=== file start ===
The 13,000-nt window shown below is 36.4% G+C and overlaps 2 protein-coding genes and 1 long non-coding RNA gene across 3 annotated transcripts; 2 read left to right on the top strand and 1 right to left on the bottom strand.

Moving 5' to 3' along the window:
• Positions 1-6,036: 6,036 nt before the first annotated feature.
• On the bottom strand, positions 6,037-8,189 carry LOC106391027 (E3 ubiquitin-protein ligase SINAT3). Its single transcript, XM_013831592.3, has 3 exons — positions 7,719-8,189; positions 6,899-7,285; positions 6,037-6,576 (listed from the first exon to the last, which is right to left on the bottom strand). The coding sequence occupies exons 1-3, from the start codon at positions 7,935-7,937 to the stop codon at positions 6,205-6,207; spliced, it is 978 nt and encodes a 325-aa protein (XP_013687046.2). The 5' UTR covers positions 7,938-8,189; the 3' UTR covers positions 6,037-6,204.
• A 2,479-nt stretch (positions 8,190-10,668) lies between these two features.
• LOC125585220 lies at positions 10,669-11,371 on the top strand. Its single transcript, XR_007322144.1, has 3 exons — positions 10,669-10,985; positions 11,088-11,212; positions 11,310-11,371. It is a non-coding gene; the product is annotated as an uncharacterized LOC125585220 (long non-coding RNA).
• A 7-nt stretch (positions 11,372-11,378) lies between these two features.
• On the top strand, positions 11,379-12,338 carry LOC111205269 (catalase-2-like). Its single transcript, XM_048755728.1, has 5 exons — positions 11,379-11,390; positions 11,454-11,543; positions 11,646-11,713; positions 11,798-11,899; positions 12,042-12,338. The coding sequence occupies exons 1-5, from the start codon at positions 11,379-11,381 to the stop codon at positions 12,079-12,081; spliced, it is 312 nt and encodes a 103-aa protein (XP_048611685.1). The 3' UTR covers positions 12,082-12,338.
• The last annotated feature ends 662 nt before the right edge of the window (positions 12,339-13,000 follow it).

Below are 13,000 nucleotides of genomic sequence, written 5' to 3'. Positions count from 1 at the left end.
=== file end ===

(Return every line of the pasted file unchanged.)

The 13,000-nt window shown below is 36.4% G+C and overlaps 2 protein-coding genes and 1 long non-coding RNA gene across 3 annotated transcripts; 2 read left to right on the top strand and 1 right to left on the bottom strand.

Moving 5' to 3' along the window:
• Positions 1-6,036: 6,036 nt before the first annotated feature.
• On the bottom strand, positions 6,037-8,189 carry LOC106391027 (E3 ubiquitin-protein ligase SINAT3). Its single transcript, XM_013831592.3, has 3 exons — positions 7,719-8,189; positions 6,899-7,285; positions 6,037-6,576 (listed from the first exon to the last, which is right to left on the bottom strand). The coding sequence occupies exons 1-3, from the start codon at positions 7,935-7,937 to the stop codon at positions 6,205-6,207; spliced, it is 978 nt and encodes a 325-aa protein (XP_013687046.2). The 5' UTR covers positions 7,938-8,189; the 3' UTR covers positions 6,037-6,204.
• A 2,479-nt stretch (positions 8,190-10,668) lies between these two features.
• LOC125585220 lies at positions 10,669-11,371 on the top strand. Its single transcript, XR_007322144.1, has 3 exons — positions 10,669-10,985; positions 11,088-11,212; positions 11,310-11,371. It is a non-coding gene; the product is annotated as an uncharacterized LOC125585220 (long non-coding RNA).
• A 7-nt stretch (positions 11,372-11,378) lies between these two features.
• On the top strand, positions 11,379-12,338 carry LOC111205269 (catalase-2-like). Its single transcript, XM_048755728.1, has 5 exons — positions 11,379-11,390; positions 11,454-11,543; positions 11,646-11,713; positions 11,798-11,899; positions 12,042-12,338. The coding sequence occupies exons 1-5, from the start codon at positions 11,379-11,381 to the stop codon at positions 12,079-12,081; spliced, it is 312 nt and encodes a 103-aa protein (XP_048611685.1). The 3' UTR covers positions 12,082-12,338.
• The last annotated feature ends 662 nt before the right edge of the window (positions 12,339-13,000 follow it).

Below are 13,000 nucleotides of genomic sequence, written 5' to 3'. Positions count from 1 at the left end.